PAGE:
Interactive learning has moved from being an innovative strategy to a ‘must do’ to keep students engaged in the classroom. As technology has become more beneficial for instruction and student learning, teachers are at the forefront of why, how, and when to use ed tech effectively and efficiently. Interactive displays support connected and collaborative experiences for students, even if they’re remote learning. With more features and applications available on displays, teachers are incorporating their use regularly and seeing student participation and active learning improving in their classrooms.
The past couple of decades have shown that the pace at which technology has influenced teaching and learning is moving at hyper speed, and within the past two years – warp speed. Not only have this generation’s students grown up in a technology-rich environment, but they also benefit from lessons and activities that are interactive and immersive. Educators have seen the advantages of implementing educational technology, like interactive whiteboards, that offers students multiple opportunities to engage and collaborate with others.
More and more schools are opening up to in-person learning, even as we get closer to the end of the school year. Regardless of if they have two months or two weeks left in the year, the excitement of being in their classrooms with their classmates and teacher can be overwhelming. We celebrate in-person learning and the effort it took to ensure everyone’s health and safety but after the initial frenzy of first day, first week, first recess, what can be done to get students focused and ready to learn?
April 2 is World Autism Awareness Day, a day that recognizes the rights of those with autism spectrum disorder (ASD). What is ASD? It is a developmental disorder that can cause people to behave, communicate, interact, and learn in different ways than most others. According to the Centers for Disease Control and Prevention (cdc.gov), in 2016 there were 1 in 54 eight-year-old children identified with autism spectrum disorder (ASD) across the United States.* What does this mean for classrooms across the country? Teachers need to be prepared to teach students with ASD, using a variety of strategies and tools including educational technology. Read some tips for supporting your students with ASD in the classroom.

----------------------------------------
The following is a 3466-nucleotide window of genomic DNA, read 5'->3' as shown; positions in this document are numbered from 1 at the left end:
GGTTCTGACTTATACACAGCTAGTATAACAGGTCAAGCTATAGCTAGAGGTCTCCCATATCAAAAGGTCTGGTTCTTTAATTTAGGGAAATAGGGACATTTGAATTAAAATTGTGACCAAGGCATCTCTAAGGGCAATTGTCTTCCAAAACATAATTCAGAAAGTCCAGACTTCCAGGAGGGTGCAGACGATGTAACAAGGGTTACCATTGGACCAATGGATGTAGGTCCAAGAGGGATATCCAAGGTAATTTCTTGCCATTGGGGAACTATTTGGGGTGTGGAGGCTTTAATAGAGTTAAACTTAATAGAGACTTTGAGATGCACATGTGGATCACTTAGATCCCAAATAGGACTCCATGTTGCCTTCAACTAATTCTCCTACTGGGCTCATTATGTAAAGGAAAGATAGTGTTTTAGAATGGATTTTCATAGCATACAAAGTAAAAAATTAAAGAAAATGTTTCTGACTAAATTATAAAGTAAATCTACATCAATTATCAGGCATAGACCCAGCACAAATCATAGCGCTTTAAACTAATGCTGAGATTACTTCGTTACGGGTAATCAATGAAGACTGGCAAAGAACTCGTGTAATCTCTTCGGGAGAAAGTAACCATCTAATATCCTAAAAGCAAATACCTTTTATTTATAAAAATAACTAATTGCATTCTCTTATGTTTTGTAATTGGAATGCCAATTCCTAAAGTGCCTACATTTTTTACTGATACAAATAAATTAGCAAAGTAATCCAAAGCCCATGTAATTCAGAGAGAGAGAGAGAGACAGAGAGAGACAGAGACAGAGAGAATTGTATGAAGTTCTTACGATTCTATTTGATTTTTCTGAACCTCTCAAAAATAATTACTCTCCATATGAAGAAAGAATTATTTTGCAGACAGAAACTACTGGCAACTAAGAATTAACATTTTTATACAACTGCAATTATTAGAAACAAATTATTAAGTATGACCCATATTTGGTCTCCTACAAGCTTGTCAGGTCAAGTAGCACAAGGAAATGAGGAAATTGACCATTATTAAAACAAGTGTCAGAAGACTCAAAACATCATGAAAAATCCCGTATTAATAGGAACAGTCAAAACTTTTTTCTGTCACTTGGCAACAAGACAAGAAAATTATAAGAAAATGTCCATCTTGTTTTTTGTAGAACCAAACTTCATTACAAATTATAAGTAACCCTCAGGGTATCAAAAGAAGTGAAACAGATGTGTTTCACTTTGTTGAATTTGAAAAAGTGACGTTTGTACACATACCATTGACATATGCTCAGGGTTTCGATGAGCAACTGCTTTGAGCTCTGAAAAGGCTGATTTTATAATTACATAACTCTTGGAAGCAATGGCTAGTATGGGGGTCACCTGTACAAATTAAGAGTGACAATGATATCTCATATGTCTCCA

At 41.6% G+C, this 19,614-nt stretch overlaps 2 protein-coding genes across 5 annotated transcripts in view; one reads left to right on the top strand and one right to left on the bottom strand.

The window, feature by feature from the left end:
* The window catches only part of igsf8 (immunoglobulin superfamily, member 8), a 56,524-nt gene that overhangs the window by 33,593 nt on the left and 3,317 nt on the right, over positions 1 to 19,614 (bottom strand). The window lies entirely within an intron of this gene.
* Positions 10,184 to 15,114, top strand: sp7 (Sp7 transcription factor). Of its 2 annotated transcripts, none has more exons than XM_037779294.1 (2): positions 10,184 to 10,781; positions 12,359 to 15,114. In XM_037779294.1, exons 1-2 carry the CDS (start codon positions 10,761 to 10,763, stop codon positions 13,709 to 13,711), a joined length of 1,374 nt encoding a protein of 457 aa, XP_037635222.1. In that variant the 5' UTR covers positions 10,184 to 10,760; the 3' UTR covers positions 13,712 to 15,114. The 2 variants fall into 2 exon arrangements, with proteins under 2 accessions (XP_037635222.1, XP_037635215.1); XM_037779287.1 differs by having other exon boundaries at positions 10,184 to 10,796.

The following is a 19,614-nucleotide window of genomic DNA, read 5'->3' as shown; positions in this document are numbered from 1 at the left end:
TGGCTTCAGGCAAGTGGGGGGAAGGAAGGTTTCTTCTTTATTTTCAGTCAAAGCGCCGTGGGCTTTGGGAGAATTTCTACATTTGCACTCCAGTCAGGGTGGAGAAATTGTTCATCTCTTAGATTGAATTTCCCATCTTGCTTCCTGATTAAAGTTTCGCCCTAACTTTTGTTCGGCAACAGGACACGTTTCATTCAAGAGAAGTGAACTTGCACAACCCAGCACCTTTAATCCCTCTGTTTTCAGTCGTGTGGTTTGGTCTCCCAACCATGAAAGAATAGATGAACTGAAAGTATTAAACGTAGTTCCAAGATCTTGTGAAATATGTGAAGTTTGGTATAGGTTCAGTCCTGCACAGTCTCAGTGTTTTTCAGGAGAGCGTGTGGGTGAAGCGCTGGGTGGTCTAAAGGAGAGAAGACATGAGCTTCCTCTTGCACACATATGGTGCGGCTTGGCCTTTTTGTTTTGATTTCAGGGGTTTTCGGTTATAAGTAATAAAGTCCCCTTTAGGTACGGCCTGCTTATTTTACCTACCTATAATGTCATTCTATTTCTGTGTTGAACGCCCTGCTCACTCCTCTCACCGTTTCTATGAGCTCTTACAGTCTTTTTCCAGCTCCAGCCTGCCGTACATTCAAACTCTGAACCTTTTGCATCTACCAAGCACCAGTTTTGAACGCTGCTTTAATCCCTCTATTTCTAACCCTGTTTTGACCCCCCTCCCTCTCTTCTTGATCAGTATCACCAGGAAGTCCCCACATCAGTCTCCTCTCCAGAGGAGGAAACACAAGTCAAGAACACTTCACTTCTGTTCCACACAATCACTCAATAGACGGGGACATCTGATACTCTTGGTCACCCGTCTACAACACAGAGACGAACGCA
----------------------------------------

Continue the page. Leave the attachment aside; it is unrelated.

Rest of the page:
We are at the mid-year mark (Spring Break…woohoo!) and it’s time to really look at how students are progressing. With the challenges of school closures, it is important to know how much students have been able to retain and identify the learning goals that still need to be met. This knowledge can lead to personalized instruction that is tailored to each student, meeting their academic needs, strengths, and interests. Not sure where to begin? Here are some quick tips for increasing personalized learning:
Have you hit your rhythm with lesson planning, teaching, meeting with students, and grading assignments? Are your students excited each time they walk in the classroom or turn on their web cameras for a live virtual lesson? Do you wake up each morning with so much energy that the cup of coffee you pour is really unnecessary? If your answer is ‘Yes’ to the previous, Kudos to you! (I’d also like to interview you for my next blog.) For the rest of you, there may be moments of ‘Yes’, ‘Sometimes’, and ‘I wish’ for each of these questions and that speaks to your hard work and effort to make learning an enjoyable experience for all.
“I’m not telling you it’s going to be easy – I’m telling you it’s going to be worth it.” – Art Williams
As most of us have experienced, heard from friends, or seen on the news, remote learning has its challenges. Difficulties have ranged from tech glitches and connection issues to students not showing up to any live virtual lessons. In addition to these challenges, teachers are making every effort to tailor instruction for students with special learning needs, including regular review of students’ Individualized Education Programs (IEPs) and/or 504 plans. This can be quite overwhelming for everyone involved, especially the parents at home trying to balance home responsibilities with their child’s specialized needs. How can all involved work together to support the child? Here are some recommendations to consider:
Coming into this new school year has been a mixed bag of emotions for everyone: anxiety, disappointment, frustration, excitement, sadness. Because many schools are starting the year with remote learning, add stress and hopelessness to the list especially for those juggling more than one child in school, work responsibilities, and maintaining some semblance of balance at home. There are quite a few social media posts of children trying hard to be excited for learning online but struggling (haven’t we all seen the little boy lying across his chair out of view of his teacher during a virtual session?!). Understandably, this leads to concerns of substantial learning loss for our students.